Handling The Ups and DownsSep 26, 2014
Floyd Wickman, Founder of The Floyd Wickman Team Ernst & Young, Inc. sponsors a national Entrepreneur of the Year Award, and they are the experts at spotting business people who create jobs. According to them, only 5% of the work force has the temperament suited for living on an entrepreneur’s (commission) income, and only 5% of the 5% thrive on it. Most people need and want the security of a weekly or monthly paycheck.
Forty years of eating, sleeping and drinking this real estate business has taught me that those 5% ratios are pretty darn accurate.
The financial ups and downs of commission sales are not always comfortable for everyone, and for sure not for everyone’s spouse or family. If you’re married to a “paycheck” person, you know exactly what I mean.
People don’t leave this business because showing and selling houses has become boring or unsatisfying. They leave because they are not making enough money. Not just some of the time. Almost all of the time.
Show of hands. How many know someone who currently is not making enough money? See what I mean?
Step one, take my program and we’ll fix that for you. We will show you how to generate the income you need to make it through the down cycles. It takes a goal, a proven plan, good habits and selling skill.
But even when income is greater than expenses, too many real estate salespeople get into financial trouble because they can’t handle temporary prosperity.
When their income is up, they act like it’s always gong to be that way. When income is down, they think they can just sell their way out of anything.
It’s no way to live. And it’s no way to ask your family to live, especially if you want to maintain “home court advantage.”
Here’s a Rule of Thumb. When your income is good, sock some rainy day money away, because nothing lasts. Not the good times and not the bad times.
As you do, set aside a healthy percentage of every commission for a “cash reserve” until you can pay yourself and your family a regular paycheck.
This cash reserve plan will do two things. First, it will level out some of the peaks and valleys for you. In the lean times, you won’t feel like you have to get them all to make ends meet. Pressing too hard and closing too hard out of need pushes business away.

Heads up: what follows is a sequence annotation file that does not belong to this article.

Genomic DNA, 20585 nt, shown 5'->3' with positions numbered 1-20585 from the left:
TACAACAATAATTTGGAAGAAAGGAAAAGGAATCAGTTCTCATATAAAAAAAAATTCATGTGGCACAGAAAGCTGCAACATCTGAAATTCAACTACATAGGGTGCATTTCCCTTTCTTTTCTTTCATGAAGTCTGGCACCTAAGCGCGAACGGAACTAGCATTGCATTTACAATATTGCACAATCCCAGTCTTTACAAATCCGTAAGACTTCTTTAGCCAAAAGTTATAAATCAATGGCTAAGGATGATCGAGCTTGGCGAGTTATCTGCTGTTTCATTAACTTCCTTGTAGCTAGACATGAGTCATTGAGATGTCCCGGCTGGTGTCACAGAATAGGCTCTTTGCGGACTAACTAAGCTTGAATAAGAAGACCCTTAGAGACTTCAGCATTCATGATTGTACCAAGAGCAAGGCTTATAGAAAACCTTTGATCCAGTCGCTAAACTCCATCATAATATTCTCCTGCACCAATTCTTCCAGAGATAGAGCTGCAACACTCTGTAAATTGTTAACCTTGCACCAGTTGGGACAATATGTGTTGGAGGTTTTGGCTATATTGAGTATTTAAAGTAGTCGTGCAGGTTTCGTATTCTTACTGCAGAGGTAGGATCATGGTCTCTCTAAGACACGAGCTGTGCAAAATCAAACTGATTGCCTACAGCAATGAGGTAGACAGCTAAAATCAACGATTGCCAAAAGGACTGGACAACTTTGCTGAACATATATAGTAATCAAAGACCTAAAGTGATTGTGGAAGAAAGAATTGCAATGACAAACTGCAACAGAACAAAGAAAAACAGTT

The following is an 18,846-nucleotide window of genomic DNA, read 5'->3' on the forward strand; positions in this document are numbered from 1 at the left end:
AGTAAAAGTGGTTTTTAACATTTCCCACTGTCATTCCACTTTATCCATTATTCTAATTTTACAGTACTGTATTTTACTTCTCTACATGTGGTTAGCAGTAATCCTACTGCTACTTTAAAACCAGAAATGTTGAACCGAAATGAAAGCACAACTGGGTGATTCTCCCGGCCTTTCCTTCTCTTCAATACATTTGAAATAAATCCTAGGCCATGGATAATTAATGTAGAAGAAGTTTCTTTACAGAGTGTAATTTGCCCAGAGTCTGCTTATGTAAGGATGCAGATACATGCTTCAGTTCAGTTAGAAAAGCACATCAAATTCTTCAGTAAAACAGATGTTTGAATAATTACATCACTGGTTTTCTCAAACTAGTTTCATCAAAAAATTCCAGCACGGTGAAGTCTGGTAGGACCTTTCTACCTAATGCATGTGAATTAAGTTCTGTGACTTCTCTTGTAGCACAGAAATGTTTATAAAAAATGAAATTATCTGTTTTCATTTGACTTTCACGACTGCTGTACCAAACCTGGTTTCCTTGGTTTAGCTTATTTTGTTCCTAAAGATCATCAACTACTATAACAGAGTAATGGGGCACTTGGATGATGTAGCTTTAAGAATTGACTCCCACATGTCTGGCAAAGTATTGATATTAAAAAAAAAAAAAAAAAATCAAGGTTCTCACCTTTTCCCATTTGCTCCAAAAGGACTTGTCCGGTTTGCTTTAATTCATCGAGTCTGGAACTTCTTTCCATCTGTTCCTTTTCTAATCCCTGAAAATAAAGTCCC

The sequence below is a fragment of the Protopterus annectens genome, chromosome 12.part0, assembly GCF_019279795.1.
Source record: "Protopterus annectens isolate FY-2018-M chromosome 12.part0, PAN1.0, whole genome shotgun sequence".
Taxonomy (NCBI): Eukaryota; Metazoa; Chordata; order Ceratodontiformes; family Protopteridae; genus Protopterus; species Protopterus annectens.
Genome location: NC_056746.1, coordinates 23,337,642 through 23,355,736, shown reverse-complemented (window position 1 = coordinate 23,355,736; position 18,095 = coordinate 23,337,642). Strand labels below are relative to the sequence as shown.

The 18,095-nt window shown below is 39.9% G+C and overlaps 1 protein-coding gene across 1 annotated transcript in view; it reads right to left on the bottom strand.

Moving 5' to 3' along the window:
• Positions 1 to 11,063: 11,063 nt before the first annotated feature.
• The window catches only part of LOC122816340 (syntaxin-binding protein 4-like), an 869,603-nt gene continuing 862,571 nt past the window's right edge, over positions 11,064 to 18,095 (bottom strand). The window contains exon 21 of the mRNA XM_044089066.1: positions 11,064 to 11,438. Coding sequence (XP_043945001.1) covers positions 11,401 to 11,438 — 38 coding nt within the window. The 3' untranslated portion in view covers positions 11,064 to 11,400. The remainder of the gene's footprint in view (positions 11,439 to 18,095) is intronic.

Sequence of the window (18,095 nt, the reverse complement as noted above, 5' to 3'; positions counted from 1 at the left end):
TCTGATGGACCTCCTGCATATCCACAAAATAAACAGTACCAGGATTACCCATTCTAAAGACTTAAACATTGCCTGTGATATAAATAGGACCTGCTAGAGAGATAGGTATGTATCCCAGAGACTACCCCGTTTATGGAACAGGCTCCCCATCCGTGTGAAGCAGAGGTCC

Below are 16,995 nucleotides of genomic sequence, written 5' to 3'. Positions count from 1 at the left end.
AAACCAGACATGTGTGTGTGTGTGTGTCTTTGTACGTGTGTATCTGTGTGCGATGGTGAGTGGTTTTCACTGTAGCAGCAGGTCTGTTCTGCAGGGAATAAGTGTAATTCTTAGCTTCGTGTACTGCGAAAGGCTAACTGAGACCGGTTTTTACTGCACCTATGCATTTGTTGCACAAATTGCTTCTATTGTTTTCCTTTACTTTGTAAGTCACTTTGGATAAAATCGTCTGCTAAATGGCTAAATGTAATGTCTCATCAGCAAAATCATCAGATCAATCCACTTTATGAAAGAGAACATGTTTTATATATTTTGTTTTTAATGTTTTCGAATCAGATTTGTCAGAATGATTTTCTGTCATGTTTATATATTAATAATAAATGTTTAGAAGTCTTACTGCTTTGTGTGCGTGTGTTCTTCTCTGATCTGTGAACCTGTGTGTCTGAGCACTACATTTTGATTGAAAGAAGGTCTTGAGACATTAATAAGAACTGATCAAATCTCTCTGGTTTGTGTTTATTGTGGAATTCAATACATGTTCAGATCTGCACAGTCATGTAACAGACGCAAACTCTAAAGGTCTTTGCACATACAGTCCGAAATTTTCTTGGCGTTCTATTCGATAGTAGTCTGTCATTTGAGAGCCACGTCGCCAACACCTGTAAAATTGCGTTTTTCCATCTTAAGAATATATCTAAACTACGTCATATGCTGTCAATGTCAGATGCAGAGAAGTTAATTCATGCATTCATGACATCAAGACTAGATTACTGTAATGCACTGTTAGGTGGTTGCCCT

You’ve heard me say, “Don’t go on the appointment to see if you can get it. Go on the appointment to see if you want it.” That’s much tougher to do when you know you need it.
In the flush times, having a cash reserve can help you keep a tighter rein on extravagant spending, that is buying stuff you really don’t need, but you buy anyway just because it’s been so long since you could.
Remember, most commission salespeople are not temperamentally suited to live comfortably on commission income. Admit for a minute that it’s true, and consider living on a salary from a cash reserve account. I can almost guarantee you’ll be happier.
The second benefit is what a cash reserve will do for your family, especially that “paycheck person” you live with – the person who has been saying to you at least every other month, “We don’t have enough money.”
Here’s what you do for them. Ask, “OK, Honey, I have to admit you're right. So this never happens again, please tell me how much is enough? Enough to make you feel comfortable that you can trust me to do my part for our financial future?” Get a number. Make sure it’s their number. Don’t give them your number or this won’t work.
Once you get their number, write a check for that amount out of your cash reserve account and hand it to them every month, and say, “Here you are, Honey. Just enough. I love you.” With, of course, the right voice inflection.
Take the pressure off yourself and simultaneously build the home court advantage with this cash reserve method of handling the ups and downs of commission income.
We have all seen people make the mistake in the past of spending everything they earn. I even had a partner who would spend everything he was going to earn. Take my advice and Don’t Do That! Eventually you will have to pay too high a price.
I hope you enjoy these articles and blogs as much as I enjoy writing them for you, and I hope you pass them along to your friends and colleagues. See you soon!
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